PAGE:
These are not the same thing.
Both marketplaces and networks operate with the same central concept — an unlimited set of nodes that transact with each other. The key difference is how a price is derived and profit is made when nodes transact.
In a marketplace, price is derived through a form of open-outcry. Nodes on the marketplace negotiate with one another to find a price that is suitable for the seller and the buyer. In a network, price is set by the network owner. Nodes transact with fixed prices and service fees.
Both models have produced stunning businesses.
Visa is perhaps the most valuable network in the world. Visa’s nodes are the 46,000,000 merchants and 16,000 financial institutions within its network that pay a fee to transact.¹ Visa controls the fee; merchants and financial institutions pay a fixed fee.
Airbnb is a marketplace. The nodes are the 6,000,000 property owners, who freely set their own price and the millions of renters who freely select what property fit’s their budget.² Airbnb charges a commission based on the price two nodes have settled on.
Some of the best marketplaces are dynamic ones. Expedia is a marketplace. Pricing are dynamically changed by each airline vendor in reaction to their own supply and demand alongside the pricing of its competitors.
Some of the best networks rely on fractured node participants. Carta is a network of VC’s, LP’s, employers, and companies. Because these nodes each spawn new nodes (each VC has several LP’s and each LP is funding several VC’s) participants self grow the Carta network because the nodes are always fracturing.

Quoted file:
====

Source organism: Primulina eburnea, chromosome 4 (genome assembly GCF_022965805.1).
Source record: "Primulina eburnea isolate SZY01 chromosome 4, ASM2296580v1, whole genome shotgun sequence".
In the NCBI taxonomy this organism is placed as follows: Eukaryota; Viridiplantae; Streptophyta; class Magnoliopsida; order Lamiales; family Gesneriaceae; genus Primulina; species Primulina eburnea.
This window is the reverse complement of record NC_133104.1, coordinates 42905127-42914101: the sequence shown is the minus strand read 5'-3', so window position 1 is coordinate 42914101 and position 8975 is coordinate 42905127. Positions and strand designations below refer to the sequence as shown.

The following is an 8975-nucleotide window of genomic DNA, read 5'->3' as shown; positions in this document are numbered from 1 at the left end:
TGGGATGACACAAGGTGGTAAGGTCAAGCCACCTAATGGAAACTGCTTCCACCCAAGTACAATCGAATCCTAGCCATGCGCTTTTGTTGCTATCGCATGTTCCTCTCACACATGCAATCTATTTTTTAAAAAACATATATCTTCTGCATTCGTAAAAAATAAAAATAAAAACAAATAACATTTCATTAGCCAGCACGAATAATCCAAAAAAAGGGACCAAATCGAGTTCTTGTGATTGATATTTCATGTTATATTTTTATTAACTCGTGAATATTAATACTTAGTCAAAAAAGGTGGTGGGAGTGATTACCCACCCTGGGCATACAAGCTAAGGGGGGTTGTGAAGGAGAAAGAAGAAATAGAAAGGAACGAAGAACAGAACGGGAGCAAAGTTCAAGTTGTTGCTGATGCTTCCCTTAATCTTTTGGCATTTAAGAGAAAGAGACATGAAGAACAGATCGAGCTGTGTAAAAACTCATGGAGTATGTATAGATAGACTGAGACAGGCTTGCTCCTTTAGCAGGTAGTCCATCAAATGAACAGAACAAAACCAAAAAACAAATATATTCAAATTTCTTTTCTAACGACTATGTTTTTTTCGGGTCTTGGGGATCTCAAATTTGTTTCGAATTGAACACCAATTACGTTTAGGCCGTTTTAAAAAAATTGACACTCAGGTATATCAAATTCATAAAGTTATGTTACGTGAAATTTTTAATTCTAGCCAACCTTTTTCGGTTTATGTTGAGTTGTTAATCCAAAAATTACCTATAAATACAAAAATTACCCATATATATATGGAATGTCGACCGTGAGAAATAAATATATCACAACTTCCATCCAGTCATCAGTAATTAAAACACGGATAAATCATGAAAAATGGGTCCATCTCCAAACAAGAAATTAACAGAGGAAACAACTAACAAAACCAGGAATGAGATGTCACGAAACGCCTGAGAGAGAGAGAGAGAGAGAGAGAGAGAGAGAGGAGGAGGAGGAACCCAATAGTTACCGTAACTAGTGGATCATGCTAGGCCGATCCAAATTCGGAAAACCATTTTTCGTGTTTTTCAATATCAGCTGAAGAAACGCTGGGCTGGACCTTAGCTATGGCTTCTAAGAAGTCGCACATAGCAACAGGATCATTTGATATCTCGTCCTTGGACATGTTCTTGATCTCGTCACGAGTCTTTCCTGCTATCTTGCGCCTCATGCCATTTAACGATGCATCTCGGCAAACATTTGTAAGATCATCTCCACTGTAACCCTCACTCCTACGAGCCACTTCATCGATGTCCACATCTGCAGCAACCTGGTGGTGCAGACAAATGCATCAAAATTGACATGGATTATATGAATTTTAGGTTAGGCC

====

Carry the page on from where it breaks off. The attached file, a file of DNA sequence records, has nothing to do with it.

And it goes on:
Getting this difference clear in business is critical. A business that tries to masquerade as something they are not often flounder. I would know. ZIRX, a business I co-founded in 2014 as Uber for Parking, was billed as a marketplace. We created dynamic pricing systems for our nodes (parking lots & valets) but at the end of the day a parking spot as a fixed price; a valet as a fixed hourly wage.
My new venture Argyle runs a three-sided network. The nodes are employers, workers and our clients (banks, lenders, insurance companies, recruiting platforms, and more). Similar to Visa, Argyle charges a fee to transact on our network. Similar to Carta, we benefit from a fractured node structure; there are a combined 25,000,000³ employers and independently employed persons in the US alone and each needs to transfer data.